Cal Football Video: Spencer Brasch Evaluates His Debut Starting Performance

Freshman quarterback acknowledges there were throws and reads he wishes he had back
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It was hard to expect Spencer Brasch, Cal's 18-year-old true freshman quarterback, would thrive against the ferocious defense of No. 12 Utah.

It did not go well for the Bears, 35-0 losers at Rice-Eccles Stadium on Saturday night.

As Cal coach Justin Wilcox noted, "This was not on Spence."

No, Brasch was not the primary problem. He wasn't the solution, either.

The third-stringer was 7 for 19 for just 47 passing yards. He wasn't intercepted (his one pick was nullified by a Utah penalty), but he didn't put points on the board, either. 

In fact, Cal never crossed midfield against the Utes after its first possession of the game. The Bears finished with 83 total yards and six first downs.

“They’re a great team. Everything about it showed," Brasch said afterward. "They held us to pretty low stats but I was happy to be out playing football again. We don’t want to see that (outcome) at all, so we have to come back and work hard next week.”

The Bears have a bye this week, before heading into the final four games of their schedule, starting at home against Washington State on Nov. 9. Cal must win at least two of the four - perhaps three - in order to secure a bowl bid that seemed well within reach after it began the season 4-0 to earn a No. 15 national ranking.

Brasch was playing in place of redshirt sophomore Devon Modster, who was injured in the fourth quarter against Oregon State a week earlier. Modster did not even travel to Salt Lake, meaning that walk-on Robby Rowell was the Bears' No. 2 quarterback. 

But Brasch was at the helm for most of the night, and while he couldn't crack the Utah defense he also did not appear panicked or in far over his head.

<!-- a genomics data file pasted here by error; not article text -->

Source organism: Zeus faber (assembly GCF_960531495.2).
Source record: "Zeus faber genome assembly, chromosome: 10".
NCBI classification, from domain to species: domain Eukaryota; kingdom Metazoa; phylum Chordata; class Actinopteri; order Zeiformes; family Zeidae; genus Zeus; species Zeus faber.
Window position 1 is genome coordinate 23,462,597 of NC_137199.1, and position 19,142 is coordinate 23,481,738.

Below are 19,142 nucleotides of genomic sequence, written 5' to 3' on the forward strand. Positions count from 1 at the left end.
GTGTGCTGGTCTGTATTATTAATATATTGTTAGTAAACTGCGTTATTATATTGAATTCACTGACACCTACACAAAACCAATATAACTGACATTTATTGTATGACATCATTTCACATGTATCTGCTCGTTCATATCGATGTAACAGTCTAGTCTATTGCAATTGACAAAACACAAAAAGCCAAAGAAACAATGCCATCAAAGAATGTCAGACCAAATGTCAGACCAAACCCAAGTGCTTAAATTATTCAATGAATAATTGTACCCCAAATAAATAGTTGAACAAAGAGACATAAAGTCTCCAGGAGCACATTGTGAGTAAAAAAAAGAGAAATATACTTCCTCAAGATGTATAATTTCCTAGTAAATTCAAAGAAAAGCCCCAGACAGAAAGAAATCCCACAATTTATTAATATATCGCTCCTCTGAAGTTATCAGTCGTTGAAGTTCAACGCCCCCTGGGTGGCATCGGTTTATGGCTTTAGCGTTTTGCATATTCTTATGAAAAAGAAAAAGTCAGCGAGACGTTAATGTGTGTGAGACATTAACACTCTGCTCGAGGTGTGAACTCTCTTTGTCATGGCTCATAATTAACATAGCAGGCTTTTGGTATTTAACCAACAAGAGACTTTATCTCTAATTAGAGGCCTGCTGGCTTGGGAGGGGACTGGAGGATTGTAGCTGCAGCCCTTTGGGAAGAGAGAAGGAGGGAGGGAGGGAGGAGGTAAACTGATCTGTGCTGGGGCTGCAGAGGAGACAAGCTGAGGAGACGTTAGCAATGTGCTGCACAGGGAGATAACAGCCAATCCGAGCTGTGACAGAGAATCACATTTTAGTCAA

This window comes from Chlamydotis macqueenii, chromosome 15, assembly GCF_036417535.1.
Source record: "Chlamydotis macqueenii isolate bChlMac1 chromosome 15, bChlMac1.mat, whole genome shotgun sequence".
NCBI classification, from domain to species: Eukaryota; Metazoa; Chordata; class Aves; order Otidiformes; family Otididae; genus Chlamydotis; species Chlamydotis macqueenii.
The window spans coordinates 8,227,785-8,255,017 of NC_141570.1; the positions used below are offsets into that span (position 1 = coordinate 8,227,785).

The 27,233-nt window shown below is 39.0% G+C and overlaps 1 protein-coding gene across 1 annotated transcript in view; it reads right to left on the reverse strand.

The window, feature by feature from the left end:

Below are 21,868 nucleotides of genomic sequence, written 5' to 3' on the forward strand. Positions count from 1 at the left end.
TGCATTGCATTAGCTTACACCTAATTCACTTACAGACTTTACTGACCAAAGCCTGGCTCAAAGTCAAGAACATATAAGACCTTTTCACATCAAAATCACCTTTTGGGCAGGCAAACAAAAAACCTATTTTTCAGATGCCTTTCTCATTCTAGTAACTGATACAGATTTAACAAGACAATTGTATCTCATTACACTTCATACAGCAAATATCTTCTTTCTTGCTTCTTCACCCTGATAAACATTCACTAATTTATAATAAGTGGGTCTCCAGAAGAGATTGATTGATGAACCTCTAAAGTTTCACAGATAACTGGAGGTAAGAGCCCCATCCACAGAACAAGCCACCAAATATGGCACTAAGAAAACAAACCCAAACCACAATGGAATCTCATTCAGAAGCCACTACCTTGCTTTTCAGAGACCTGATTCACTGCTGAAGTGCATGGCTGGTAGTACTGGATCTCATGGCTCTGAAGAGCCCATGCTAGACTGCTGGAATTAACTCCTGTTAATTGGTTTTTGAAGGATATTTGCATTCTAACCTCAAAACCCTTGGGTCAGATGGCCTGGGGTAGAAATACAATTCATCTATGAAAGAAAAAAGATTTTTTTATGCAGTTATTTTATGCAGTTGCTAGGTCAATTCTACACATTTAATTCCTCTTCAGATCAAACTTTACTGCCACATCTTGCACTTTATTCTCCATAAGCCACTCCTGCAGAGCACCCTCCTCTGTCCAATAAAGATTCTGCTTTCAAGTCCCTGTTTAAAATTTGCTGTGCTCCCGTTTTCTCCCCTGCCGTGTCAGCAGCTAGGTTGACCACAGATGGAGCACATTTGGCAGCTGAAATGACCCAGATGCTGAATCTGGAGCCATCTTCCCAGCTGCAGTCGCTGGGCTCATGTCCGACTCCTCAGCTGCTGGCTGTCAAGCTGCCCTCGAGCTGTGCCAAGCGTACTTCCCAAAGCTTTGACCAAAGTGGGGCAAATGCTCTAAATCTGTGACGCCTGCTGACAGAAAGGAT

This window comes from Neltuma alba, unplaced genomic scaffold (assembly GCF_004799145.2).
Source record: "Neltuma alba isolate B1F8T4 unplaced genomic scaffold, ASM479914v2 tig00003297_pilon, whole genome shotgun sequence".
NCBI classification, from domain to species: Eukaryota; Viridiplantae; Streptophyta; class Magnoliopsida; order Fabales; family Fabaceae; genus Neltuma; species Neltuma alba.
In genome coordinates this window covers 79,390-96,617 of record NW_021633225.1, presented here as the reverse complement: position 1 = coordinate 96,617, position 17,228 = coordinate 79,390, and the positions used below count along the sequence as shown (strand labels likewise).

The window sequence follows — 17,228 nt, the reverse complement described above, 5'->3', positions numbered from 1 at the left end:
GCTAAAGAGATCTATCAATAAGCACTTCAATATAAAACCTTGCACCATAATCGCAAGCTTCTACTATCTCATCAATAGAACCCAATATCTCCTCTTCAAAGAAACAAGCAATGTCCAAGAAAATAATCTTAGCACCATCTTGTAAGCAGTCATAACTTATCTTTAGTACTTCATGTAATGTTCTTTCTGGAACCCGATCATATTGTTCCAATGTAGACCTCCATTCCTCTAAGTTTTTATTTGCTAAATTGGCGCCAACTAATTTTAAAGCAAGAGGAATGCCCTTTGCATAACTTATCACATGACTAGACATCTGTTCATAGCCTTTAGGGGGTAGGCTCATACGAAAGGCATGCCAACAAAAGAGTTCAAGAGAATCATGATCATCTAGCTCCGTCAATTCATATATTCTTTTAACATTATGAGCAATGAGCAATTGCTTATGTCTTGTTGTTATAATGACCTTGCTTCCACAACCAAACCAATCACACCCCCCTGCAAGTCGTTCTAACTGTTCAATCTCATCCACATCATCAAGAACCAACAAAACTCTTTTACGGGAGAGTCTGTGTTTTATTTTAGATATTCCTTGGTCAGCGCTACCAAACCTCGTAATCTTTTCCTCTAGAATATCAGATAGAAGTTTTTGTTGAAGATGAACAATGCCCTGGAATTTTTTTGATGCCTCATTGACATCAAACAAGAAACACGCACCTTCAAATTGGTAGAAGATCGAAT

“I was just trying to make plays," he said. "There’s some passes I could have completed, some reads I could have made. There’s always ways to get better.”

“Just wanted him to go out there and cut it loose Spencer can throw the ball," Wilcox said. "It was tough to get things going . . . (that’s) a little bit of an understatement. We've got to help him some more. We’ve got to give him answers. I think Spence did fine."

The Bears tried a few things to give Brasch a chance. They had him roll out to the right on pass plays, which bought him some time and gave him the chance twice run for first downs. But Utah quickly figured it out, and Brasch was met head-on at one point with defensive tackle Leti Fotu.

Cal also used safety Ashtyn Davis - a former All-America hurdler - at wide receiver for one play early in the game. The hope was he could out-run single coverage on a deep pass. But Utah sent a safety over to help and Brasch made the wrong read, throwing into double coverage for an incomplete pass.

It wasn't all bad, Wilcox said.

 “Going against a really good team and I thought Spence handled it well in terms of his demeanor," Wilcox said. "His disposition, the way he handled things, getting in and out of the huddle, was good.”

Cal's problems on offense precede Brasch's entry into the equation. Since starter Chase Garbers was injured against Arizona State late last month, the Bears have scored just 27 points in 13 quarters. 

The Bears are averaging just 10.3 points during their four-game losing streak, and injuries to offensive linemen and wide receivers are huge contributing factors to their woes. Cal's ground game stalled from the start.

Modster could be back in time for WSU and the Bears expect Garbers to return, although there is no timetable.